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Somehow I don't seem to understand this quote.

“Language has no independent existence apart from the people who use it. It is not an end in itself; it is a means to an end of understanding who you are and what society is like.” — David Crystal

I specifically don't understand the first line. It makes no sense to me. I'm thinking that it means that 'language doesn't exist independently, it is dependent except to the people who use it.'
I know I am wrong. I got the gist of the next lines. I searched the web but it only shows the quote itself or doesn't explain enough to me.
Can anyone please thoroughly explain the first line? I wouldn't mind the complete explaination, though.

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    I'm voting to close this question as off-topic because it's about philosophy/ontology, rather than learning the English language. In Crystal's context, language is a bit like money, or beauty (concepts/things that only really "exist" because people agree on what they are; they have no "objective, independent" existence). – FumbleFingers Mar 29 '17 at 14:13
  • @FumbleFingers Apologies! I had no idea it could have a philosophical meaning to it. But I have satisfied myself with the grammatical one for now. Makes much more sense to me – Nikki Mar 29 '17 at 15:03
  • I've absolutely no idea what you mean by that. If you could explain to me how this question (or your apparent satisfaction with i/Bug's answer) relates to matters of grammar, I might cancel my closevote. – FumbleFingers Mar 29 '17 at 15:07
  • @FumbleFingers The way the sentence was written somehow got me confused with the use of apart. I couldn't understand the line so I thought under the meaning-in-context tag, I can post for an answer. Did I not follow the rules? – Nikki Mar 29 '17 at 15:34
  • Do you mean you didn't understand that apart from can be used to mean except? In your context, the meaning is that a language doesn't really "exist" except in [coexistence with] the people who use that language. That's to say even the existence of a language at all (plus of course the specific form it takes) is entirely dependent on there being people who speak it. If that's the case I still think you could have looked up define apart from, but I doubt you broke any "rules"". – FumbleFingers Mar 29 '17 at 16:34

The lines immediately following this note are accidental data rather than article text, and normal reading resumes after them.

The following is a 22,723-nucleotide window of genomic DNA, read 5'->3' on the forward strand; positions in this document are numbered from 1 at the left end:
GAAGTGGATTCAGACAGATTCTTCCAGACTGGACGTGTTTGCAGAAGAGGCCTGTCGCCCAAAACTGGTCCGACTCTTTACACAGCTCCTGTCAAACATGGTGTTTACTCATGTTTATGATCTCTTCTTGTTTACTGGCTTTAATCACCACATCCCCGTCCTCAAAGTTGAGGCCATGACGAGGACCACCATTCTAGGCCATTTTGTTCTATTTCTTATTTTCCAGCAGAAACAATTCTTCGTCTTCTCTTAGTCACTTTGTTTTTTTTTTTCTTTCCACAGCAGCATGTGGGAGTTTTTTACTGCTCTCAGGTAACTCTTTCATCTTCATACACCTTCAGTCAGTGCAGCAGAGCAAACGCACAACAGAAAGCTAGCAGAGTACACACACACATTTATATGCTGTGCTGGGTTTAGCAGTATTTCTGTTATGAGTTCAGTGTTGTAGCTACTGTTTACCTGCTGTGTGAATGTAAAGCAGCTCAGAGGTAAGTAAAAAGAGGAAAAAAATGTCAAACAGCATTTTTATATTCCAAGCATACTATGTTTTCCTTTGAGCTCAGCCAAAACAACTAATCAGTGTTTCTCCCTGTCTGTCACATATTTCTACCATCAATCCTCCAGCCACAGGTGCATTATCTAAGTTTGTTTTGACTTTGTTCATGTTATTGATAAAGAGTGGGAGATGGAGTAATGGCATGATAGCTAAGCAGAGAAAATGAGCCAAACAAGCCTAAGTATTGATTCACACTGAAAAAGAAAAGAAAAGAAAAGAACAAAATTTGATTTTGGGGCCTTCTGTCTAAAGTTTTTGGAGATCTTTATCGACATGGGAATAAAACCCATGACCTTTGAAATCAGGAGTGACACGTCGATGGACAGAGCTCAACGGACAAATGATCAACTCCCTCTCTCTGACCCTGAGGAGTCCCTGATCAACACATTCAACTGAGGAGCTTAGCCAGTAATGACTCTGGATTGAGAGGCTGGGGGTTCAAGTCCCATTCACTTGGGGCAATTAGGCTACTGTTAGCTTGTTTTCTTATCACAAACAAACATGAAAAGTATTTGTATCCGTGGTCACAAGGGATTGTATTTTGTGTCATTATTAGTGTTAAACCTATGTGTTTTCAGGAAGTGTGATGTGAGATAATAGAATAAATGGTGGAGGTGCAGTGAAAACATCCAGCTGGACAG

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To understand a complex sentence:

  • Cut off clauses and adverbials so that only the main sentence is left.
  • Figure out the subject, predicate and object.
  • Add the clauses and adverbials back one by one.

Following the procedure given above:
From the first 2 steps, it yields

Language has no independent existence,

Add the "apart from" back and re-arrange the sentence, now it reads

Apart from the people who use it, language has no independent existence.

Where "apart from" has the meaning of "if separated from / without" and "has no independent existence" can be interpreted as "can't exist independently". So overall, that sentence means

Without people who use it, language cannot exist.
If there are no people who use it, language cannot exist.

Here "independent" can be omitted as it has exactly the same meaning as the adverbial clause.

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It seems you are confused about the phrase "apart from". While this is most often used in the same way as "except for", here the word "apart" is being used to mean "separated". The meaning of the sentence is therefore:

Language has no independent existence separated from the people who use it.

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The sentence is a little esoteric (meaning that it takes on an abstract or mystical topic). What the author is trying to relate, if I understand it correctly, is that languages don't occur in a vacuum. David Crystal is a linguist and it seems that he's probably making a point about English in usage.

I believe what he is trying to relate is that language and it's usage are dictated by the people using it. It is probably meant as a refutation to linguistic purists (think of someone insulting another person for using church Latin instead of Cicero's).

The point being made here is that language that is not used (archaic) doesn't rightfully belong to language and that things that seem incorrect but are common do belong within a language. For instance, "thrice" means three times but is archaic. If you said, "I went to the beach three times" and I said, "I went to the beach thrice", David Crystal would probably assert that you are correct.

I hope this helps,

-J

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  • ''...language that is not used (archaic) doesn't rightfully belong to language...'' I like your answer too. It is quite relevant to the topic from where I got the quote. Thanks. I would upvote you. – Nikki Mar 29 '17 at 15:14

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